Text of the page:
Vital pulp treatments in mature molars


Vital pulp treatments (VTPs) are performed to maintain the vitality of the tooth. In recent years the emergence of calcium silicate–based biomaterials such as mineral trioxide aggregate (MTA) and calcium- enriched mixture (CEM) cement have seen increased interest in VTP.

The aim of this study was to assess the clinical and radiographic success of 4 different vital pulp treatments for deep caries management of mature permanent molars including teeth with clinical signs of irreversible pulpitis and the presence of apical periodontitis.


Patients aged 17-75 with 1 vital (closed apex) permanent molar with deep caries in close proximity to the pulp restorable with a direct restoration were randomised to receive one of 4 treatments;

Indirect pulp capping [IPC], direct pulp capping [DPC], miniature pulpotomy [MP] or full pulpotomy [FP]) using calcium-enriched mixture cement. Random allocation was disregarded when visible pulp exposures did not happen after complete caries removal and the tooth was transferred to the IPC arm. Pre-and intraoperative data recorded included vitality test results, pulpal/periapical status, and exposure type/location.

The primary outcome of the study was clinical/radiographic success. Clinical failure was determined by signs/symptoms of inflammation/infection (ie. swelling, abscess, sinus tract, and pain that could not be controlled by medication). Radiographic success was assessed using the following criteria: teeth with a normal contour/width of the periodontal ligament were judged as ‘‘healed’’; teeth with a clearly decreased size of the periapical lesion were judged as ‘‘healing’’; and teeth with an unchanged, increased, or new periapical lesion were judged as ‘‘failed’’.

The secondary outcome was pain. Pain was measured using a numeric rating scale before treatment and at 6, 12, 18, 24, 36, 48, and 60 hours; and at 3, 4, 5, 6, and 7 days post-treatment. Patients were followed up for 1 year with clinical and radiographic examinations at 3 and 12 months.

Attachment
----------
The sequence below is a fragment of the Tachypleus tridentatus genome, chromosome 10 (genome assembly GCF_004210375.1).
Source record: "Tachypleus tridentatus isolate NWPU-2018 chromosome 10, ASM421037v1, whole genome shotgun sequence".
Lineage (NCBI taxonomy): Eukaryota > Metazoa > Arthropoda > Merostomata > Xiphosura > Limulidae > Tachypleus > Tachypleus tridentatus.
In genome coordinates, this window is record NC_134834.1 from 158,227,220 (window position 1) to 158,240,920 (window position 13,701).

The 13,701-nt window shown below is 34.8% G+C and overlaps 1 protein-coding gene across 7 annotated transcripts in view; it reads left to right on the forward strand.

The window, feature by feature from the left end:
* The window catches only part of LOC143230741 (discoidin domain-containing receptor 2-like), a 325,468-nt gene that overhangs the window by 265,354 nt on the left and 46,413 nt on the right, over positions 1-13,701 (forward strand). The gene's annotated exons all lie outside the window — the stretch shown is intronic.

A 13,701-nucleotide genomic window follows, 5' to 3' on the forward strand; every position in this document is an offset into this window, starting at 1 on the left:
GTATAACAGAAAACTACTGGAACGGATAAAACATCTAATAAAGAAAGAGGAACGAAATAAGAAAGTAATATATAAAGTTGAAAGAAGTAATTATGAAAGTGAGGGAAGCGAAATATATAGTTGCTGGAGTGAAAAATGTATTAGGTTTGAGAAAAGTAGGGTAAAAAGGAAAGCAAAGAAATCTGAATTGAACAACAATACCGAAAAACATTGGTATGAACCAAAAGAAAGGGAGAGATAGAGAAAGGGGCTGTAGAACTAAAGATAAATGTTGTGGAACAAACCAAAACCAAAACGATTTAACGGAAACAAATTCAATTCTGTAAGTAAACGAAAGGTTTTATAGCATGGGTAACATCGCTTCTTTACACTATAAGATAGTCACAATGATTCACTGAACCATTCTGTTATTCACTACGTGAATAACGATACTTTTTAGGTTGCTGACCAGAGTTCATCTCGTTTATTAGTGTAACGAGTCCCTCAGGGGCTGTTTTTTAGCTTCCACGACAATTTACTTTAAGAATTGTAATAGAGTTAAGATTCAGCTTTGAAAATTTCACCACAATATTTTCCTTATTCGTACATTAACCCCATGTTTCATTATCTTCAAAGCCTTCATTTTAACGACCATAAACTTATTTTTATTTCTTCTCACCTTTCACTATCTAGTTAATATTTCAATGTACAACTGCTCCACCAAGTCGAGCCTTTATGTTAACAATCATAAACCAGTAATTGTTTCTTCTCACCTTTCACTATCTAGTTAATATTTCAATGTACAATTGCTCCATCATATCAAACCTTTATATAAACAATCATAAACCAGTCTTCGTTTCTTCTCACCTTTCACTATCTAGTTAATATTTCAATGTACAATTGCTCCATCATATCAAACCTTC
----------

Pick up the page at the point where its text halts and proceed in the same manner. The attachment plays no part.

302 patients were randomised (IPC-84; DPC-73; MP-76; FP-69).

Drop outs at 1 week, 3 and 12 months were 12 (4%), 26 (8.6%), and 68 (22.5%) respectively

Preoperative pain and apical periodontitis were significantly different among arms but not the case when the IPC group was excluded.

The reported 3- and 12-month success rates of the VPT techniques were comparable in the IPC (98.7% and 100%, respectively), DPC (98.4% and 94.7%, respectively), MP (98.4% and 91.4%, respectively), and FP (93.5% and 95.5%, respectively) arms, respectively (P > .05).


The authors concluded: –

Based on the results of this randomized clinical trial, various CEM/VPT techniques can be recommended for the management of deeply carious mature symptomatic teeth. Moreover, in vital closed- apex teeth, the clinical signs of irreversible pulpitis and the presence of apical periodontitis do not play an important role in treatment outcomes.


This is a relatively large randomised trial where a block randomisation was used although the block size used was not provided. In addition, the quality randomisation has been affected as patients that had been allocated to pulp treatments were switched to the IPC group if no pulp exposure was evident.

At 1 year the overall success rates reported seem to be high and given that more that 20% of patients are lost to follow up. consequently they are very likely to be an over estimate of the success rate. In the table below the success rates have been recalculated this time assuming that all those lost to follow up suffered a treatment failure. As treatment for some of those patients will have been successful this will be a ‘worst case’ scenario.

Patients at baseline 84 73 76 69
Success at 1 year 65 54 43 47
% success 65/84 (77.4%) 54/73 (73.9%) 43/76 (56.6%) 47/69 (68.1%)

Although the study findings  suggest that these techniques may be useful there is growing evidence to support either step down or partial caries removal approaches for the management of deep carious lesions (Dental Elf – 25th May 2017). These are more conservative options than the VPT options being tested in this study.


Primary Paper

Asgary S, Hassanizadeh R, Torabzadeh H, Eghbal MJ. Treatment Outcomes of 4 Vital Pulp Therapies in Mature Molars. J Endod. 2018 Apr;44(4):529-535. doi:10.1016/j.joen.2017.12.010. Epub 2018 Feb 1. PubMed PMID: 29397215.

Other references

Dental Elf – 21st Jul 2017

Pulp capping carious exposures in adults: calcium hydroxide or MTA?


Dental Elf – 25th May 2017

Step wise caries removal sustained pulp vitality up to 5 years


Photo credits

Ian Furst, Goran tek-en  CC BY-SA 3.0



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